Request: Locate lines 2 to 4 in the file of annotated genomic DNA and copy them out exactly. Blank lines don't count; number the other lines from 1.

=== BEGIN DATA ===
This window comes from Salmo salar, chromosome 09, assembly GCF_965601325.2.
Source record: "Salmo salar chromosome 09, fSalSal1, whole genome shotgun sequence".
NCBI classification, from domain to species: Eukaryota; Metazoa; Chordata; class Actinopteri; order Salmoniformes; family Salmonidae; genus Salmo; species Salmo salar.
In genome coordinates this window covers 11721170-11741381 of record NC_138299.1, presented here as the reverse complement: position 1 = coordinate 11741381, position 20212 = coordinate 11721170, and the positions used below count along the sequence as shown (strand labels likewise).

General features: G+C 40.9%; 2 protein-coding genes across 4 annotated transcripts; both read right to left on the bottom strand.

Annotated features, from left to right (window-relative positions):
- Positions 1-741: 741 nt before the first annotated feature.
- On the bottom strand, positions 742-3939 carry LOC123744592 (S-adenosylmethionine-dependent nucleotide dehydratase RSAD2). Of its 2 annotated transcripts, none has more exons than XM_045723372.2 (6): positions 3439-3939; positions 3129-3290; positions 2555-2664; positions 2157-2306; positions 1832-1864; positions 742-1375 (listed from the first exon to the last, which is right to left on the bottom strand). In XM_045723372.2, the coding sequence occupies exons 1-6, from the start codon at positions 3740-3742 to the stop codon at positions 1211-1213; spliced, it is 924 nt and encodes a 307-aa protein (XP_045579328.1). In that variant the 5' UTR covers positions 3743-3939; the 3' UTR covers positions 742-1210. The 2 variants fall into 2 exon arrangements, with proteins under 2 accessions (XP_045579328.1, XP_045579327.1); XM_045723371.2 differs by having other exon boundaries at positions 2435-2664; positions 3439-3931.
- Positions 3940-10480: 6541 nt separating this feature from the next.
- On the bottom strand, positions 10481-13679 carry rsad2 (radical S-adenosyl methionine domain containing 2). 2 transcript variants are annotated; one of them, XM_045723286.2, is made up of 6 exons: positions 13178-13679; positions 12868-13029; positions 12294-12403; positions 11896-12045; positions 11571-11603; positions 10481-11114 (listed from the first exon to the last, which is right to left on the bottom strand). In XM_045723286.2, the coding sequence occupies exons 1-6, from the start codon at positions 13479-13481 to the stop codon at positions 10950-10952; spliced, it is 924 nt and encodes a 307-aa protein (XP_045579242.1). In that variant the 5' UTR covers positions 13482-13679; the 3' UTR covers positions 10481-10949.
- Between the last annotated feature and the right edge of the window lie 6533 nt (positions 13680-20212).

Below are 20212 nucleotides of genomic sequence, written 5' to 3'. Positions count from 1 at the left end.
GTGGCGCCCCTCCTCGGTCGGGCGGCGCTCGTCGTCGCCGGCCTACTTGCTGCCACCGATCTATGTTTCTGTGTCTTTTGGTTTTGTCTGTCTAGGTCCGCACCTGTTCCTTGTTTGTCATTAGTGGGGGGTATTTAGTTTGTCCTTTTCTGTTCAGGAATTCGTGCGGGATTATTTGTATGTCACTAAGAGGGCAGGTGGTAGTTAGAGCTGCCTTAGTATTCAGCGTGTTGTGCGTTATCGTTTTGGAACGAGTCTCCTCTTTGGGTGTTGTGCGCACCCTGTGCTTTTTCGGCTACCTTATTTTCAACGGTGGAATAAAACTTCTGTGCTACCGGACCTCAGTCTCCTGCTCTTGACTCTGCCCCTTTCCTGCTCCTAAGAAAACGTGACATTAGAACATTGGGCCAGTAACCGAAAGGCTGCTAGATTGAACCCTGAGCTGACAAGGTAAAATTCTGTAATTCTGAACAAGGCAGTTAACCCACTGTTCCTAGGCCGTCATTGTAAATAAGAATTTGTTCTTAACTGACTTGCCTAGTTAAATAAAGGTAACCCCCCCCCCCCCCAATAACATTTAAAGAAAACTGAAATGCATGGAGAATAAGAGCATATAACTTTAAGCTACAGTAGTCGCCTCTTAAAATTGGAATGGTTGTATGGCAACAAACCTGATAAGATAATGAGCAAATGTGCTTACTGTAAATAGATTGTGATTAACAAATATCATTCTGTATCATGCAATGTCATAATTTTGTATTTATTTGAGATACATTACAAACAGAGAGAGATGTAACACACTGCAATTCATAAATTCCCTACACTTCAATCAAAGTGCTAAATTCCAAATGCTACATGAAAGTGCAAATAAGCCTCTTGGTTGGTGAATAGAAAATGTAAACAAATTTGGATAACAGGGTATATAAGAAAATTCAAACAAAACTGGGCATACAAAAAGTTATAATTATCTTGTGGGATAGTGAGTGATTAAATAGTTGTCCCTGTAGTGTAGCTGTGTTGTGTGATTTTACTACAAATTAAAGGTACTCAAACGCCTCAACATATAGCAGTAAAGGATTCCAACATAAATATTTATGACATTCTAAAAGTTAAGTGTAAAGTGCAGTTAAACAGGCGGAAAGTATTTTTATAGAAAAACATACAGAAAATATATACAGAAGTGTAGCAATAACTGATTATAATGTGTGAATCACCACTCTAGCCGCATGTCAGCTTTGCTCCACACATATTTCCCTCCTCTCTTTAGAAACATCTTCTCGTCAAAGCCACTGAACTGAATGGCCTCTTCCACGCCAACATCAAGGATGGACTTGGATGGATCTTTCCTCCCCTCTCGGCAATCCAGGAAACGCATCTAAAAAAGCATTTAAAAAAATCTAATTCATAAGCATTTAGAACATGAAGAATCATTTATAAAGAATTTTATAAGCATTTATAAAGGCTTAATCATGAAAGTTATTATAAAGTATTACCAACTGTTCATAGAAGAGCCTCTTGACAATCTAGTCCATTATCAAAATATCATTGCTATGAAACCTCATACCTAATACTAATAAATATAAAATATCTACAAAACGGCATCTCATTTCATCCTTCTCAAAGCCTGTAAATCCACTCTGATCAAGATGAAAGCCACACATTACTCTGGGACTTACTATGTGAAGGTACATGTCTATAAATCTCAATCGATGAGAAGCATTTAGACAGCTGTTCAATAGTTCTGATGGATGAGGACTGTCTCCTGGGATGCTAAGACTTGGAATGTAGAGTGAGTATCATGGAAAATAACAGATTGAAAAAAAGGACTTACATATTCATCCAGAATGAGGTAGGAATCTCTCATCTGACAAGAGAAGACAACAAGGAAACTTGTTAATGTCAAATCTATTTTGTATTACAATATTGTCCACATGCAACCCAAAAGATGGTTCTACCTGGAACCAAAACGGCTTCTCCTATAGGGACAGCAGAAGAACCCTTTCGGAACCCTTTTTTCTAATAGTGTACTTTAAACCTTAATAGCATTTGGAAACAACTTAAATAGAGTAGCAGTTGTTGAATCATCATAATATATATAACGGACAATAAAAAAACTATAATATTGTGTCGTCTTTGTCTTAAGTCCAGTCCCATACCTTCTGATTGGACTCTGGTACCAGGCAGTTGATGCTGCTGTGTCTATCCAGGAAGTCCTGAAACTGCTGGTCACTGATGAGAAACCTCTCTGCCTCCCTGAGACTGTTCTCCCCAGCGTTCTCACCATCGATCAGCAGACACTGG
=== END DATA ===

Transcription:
Source record: "Salmo salar chromosome 09, fSalSal1, whole genome shotgun sequence".
NCBI classification, from domain to species: Eukaryota; Metazoa; Chordata; class Actinopteri; order Salmoniformes; family Salmonidae; genus Salmo; species Salmo salar.
In genome coordinates this window covers 11721170-11741381 of record NC_138299.1, presented here as the reverse complement: position 1 = coordinate 11741381, position 20212 = coordinate 11721170, and the positions used below count along the sequence as shown (strand labels likewise).